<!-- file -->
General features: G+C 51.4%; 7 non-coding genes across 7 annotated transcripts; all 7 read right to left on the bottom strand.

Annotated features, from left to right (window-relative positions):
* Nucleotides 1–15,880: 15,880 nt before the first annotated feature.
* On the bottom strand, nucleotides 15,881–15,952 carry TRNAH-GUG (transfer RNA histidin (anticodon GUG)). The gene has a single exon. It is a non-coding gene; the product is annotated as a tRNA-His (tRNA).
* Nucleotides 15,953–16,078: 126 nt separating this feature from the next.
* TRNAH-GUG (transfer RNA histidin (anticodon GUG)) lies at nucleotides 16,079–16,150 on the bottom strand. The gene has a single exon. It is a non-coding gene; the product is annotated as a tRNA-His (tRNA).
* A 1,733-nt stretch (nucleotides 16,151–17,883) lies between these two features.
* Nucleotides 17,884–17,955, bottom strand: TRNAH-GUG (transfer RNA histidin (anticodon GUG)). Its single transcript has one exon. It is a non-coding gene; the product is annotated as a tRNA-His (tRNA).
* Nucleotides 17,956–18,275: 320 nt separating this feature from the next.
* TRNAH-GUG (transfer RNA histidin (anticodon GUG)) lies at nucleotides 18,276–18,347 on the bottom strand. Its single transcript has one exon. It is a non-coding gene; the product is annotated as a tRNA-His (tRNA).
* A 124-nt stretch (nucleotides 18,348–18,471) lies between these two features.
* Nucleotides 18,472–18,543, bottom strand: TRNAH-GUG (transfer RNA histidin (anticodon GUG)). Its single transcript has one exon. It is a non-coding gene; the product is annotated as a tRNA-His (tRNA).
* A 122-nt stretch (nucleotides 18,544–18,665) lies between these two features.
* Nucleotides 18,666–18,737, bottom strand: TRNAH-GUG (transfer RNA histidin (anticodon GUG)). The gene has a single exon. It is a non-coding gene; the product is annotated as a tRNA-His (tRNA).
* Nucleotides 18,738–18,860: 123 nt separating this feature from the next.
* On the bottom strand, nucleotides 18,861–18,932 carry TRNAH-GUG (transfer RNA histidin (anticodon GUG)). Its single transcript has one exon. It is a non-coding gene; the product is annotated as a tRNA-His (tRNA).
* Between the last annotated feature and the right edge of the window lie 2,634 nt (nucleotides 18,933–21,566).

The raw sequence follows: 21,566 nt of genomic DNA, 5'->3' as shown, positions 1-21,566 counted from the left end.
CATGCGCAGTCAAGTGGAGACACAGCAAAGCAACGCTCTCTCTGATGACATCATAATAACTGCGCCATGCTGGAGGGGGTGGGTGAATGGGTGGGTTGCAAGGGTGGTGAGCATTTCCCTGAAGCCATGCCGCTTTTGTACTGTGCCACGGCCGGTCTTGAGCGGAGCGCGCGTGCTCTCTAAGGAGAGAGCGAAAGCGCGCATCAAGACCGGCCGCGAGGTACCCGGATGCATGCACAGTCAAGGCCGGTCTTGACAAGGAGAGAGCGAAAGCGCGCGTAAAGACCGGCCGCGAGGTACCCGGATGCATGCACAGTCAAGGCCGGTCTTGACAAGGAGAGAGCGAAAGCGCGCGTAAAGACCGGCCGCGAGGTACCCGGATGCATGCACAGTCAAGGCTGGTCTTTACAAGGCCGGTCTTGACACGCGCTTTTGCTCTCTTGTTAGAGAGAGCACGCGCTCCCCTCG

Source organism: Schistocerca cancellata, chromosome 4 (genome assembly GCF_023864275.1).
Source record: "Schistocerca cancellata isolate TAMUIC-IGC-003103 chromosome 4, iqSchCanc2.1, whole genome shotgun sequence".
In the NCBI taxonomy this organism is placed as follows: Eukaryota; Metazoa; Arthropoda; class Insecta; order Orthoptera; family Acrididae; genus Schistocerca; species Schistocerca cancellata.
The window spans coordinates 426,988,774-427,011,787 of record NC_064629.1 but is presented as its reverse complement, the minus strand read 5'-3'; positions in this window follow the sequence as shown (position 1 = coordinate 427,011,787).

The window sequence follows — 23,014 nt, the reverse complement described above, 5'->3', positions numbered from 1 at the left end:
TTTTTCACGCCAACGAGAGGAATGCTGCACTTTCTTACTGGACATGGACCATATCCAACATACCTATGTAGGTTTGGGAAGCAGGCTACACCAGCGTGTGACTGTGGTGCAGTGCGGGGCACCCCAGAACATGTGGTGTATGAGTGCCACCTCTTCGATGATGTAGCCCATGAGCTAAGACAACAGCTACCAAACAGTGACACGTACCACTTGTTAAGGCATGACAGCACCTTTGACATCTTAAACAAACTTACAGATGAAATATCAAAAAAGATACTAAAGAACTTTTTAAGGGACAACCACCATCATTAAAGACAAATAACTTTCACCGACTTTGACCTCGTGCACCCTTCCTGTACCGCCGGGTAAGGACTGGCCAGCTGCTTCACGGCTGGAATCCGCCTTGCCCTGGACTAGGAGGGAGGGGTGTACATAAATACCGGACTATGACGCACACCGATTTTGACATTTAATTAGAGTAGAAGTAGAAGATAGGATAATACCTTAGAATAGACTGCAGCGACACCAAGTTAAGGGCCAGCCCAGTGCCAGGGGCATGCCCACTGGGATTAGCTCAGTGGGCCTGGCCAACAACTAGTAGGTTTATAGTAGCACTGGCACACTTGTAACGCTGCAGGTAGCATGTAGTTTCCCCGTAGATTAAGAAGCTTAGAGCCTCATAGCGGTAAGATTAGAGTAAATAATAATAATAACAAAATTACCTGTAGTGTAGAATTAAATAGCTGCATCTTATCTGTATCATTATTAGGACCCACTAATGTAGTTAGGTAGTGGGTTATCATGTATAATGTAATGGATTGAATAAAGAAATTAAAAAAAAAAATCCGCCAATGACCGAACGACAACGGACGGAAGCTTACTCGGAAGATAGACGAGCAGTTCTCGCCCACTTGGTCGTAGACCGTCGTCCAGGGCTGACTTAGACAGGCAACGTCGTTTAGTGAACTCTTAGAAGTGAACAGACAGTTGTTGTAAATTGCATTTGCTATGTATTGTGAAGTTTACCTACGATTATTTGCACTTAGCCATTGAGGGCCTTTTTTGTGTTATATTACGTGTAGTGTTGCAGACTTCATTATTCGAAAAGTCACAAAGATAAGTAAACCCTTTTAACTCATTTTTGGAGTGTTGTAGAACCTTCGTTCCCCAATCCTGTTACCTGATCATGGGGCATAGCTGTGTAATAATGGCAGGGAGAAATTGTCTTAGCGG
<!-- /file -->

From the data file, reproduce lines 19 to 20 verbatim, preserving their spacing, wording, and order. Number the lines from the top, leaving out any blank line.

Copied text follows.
CATGCGCAGTCAAGTGGAGACACAGCAAAGCAACGCTCTCTCTGATGACATCATAATAACTGCGCCATGCTGGAGGGGGTGGGTGAATGGGTGGGTTGCAAGGGTGGTGAGCATTTCCCTGAAGCCATGCCGCTTTTGTACTGTGCCACGGCCGGTCTTGAGCGGAGCGCGCGTGCTCTCTAAGGAGAGAGCGAAAGCGCGCATCAAGACCGGCCGCGAGGTACCCGGATGCATGCACAGTCAAGGCCGGTCTTGACAAGGAGAGAGCGAAAGCGCGCGTAAAGACCGGCCGCGAGGTACCCGGATGCATGCACAGTCAAGGCCGGTCTTGACAAGGAGAGAGCGAAAGCGCGCGTAAAGACCGGCCGCGAGGTACCCGGATGCATGCACAGTCAAGGCTGGTCTTTACAAGGCCGGTCTTGACACGCGCTTTTGCTCTCTTGTTAGAGAGAGCACGCGCTCCCCTCG

Source organism: Schistocerca cancellata, chromosome 4 (genome assembly GCF_023864275.1).